Battle Against Crisis at the Conclusion of The Plague
The last two paragraphs of The Plague emphasize Camus’ belief that even during a crisis, humans must always fight against death even if that battle will be a constant struggle without victory.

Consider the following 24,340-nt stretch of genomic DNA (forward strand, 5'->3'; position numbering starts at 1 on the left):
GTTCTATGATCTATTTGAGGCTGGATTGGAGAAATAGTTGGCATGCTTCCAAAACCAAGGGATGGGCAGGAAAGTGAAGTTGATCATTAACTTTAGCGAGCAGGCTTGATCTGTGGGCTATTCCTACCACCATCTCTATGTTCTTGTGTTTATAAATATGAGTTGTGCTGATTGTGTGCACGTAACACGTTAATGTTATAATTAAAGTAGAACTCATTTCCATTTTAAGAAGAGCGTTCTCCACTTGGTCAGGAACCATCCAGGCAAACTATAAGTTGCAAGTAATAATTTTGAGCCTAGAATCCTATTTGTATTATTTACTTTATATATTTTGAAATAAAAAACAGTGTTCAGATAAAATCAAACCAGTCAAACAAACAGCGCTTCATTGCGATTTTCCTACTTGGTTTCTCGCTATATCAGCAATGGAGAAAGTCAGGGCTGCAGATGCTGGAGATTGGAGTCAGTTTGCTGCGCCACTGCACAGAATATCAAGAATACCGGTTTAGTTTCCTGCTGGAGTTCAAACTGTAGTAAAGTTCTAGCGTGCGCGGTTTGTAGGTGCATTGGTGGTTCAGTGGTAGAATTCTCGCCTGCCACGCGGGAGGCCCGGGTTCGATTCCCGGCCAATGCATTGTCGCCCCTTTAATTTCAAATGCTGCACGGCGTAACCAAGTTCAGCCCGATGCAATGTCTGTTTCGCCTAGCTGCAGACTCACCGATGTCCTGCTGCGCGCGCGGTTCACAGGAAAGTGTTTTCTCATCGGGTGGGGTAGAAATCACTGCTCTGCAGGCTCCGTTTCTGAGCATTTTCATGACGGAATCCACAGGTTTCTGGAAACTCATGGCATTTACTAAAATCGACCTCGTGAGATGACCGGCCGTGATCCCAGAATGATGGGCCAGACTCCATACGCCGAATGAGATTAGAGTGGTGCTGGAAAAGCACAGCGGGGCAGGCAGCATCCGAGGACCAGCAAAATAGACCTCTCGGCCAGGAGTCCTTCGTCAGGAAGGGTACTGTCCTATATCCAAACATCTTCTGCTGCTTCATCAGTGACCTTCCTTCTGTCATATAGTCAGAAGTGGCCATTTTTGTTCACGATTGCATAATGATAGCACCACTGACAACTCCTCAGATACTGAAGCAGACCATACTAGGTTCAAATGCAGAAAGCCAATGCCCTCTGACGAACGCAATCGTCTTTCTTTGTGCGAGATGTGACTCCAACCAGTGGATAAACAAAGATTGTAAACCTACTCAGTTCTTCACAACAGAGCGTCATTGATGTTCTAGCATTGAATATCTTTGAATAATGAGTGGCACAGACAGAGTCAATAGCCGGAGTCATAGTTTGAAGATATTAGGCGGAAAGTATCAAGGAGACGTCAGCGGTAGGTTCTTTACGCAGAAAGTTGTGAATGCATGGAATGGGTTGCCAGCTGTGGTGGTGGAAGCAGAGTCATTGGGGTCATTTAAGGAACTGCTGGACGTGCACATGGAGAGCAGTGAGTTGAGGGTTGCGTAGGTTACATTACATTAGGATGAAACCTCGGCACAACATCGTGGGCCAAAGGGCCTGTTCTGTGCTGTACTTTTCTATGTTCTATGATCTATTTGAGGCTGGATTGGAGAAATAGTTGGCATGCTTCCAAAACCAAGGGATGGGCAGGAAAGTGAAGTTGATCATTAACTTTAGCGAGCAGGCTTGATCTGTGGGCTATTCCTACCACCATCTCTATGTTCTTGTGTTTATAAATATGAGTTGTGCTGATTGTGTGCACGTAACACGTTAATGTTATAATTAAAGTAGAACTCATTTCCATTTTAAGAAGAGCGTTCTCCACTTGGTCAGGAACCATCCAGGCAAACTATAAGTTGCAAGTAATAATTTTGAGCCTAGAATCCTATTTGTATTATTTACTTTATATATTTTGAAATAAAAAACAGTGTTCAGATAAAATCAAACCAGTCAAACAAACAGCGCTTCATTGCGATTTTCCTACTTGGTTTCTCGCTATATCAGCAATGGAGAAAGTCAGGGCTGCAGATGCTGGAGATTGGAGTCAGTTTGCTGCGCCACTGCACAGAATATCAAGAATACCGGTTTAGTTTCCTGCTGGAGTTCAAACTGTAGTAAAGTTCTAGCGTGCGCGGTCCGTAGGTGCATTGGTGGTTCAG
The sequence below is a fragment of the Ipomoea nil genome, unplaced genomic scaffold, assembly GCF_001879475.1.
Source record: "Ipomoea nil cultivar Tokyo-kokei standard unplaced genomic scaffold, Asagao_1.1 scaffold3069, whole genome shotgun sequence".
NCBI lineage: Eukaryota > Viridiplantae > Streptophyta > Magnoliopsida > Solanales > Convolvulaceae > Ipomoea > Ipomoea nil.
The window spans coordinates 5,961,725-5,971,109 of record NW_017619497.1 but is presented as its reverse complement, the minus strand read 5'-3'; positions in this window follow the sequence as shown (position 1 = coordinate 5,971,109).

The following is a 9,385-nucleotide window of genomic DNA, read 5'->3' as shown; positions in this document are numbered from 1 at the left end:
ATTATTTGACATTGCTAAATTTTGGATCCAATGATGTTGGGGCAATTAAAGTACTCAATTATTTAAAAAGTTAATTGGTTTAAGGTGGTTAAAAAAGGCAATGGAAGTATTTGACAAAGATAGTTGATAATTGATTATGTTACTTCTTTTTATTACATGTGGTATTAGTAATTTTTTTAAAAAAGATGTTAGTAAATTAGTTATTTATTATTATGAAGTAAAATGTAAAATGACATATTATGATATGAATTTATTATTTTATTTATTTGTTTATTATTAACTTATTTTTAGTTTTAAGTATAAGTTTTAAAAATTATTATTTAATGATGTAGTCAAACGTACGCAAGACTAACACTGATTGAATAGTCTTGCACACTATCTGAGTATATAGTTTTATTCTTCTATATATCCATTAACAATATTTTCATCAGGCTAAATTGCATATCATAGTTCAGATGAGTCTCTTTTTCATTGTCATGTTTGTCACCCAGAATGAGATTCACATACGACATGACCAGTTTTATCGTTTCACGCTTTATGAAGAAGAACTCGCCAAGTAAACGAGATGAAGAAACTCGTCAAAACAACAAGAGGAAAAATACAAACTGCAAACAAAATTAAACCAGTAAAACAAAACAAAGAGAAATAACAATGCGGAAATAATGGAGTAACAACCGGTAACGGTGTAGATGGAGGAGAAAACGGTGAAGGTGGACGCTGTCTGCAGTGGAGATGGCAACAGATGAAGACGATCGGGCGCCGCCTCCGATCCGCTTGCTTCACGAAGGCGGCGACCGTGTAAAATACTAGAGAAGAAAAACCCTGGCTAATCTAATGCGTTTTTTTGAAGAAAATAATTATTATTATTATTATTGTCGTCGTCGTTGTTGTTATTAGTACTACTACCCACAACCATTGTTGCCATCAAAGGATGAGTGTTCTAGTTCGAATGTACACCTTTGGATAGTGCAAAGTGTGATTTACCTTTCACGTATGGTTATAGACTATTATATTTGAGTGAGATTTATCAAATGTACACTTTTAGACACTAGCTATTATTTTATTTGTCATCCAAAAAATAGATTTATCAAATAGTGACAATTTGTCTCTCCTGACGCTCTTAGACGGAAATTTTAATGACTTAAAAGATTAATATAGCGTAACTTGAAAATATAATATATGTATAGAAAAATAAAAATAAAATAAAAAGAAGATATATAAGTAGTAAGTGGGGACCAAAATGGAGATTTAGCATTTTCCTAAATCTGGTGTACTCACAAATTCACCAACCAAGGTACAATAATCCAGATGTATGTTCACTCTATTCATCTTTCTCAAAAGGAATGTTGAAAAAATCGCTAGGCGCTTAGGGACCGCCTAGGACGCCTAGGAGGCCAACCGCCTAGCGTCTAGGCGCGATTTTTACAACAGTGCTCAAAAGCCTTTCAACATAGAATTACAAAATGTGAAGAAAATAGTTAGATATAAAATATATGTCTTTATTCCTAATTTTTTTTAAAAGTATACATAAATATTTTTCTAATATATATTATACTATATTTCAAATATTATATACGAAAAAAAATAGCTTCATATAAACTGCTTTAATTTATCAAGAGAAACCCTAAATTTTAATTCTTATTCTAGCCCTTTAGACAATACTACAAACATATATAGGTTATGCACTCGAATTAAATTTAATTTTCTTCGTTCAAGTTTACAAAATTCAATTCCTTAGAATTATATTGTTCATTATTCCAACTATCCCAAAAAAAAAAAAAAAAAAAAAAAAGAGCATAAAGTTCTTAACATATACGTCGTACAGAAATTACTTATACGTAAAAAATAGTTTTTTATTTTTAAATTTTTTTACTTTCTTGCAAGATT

Rieux deems the stubborn and communal fight of man against death as the most essential element of human response to crisis. As he ends his narrative, he points out that his story was not one of his seemingly heroic decision to fight the plague, but was rather “only the record of what had had to be done, and what assuredly would have to be done again in the never ending fight against terror” (308). His emphasis on “only” indicates that he believes his response to the plague, and in a larger sense, to crises, is not exceptionally heroic, but is only natural, proper, and simply “common decency” (163). In addition, by choosing to use “had had” instead of just “had”, which would have not changed the apparent meaning of the sentence, Rieux further stresses the necessity of a persistent struggle against death. He continues his sentence with additional words, “assuredly” and “would have” that also highlight his belief in fighting against death. Though he knows that the battle against death will be “never ending” (308), he still urges humans to...
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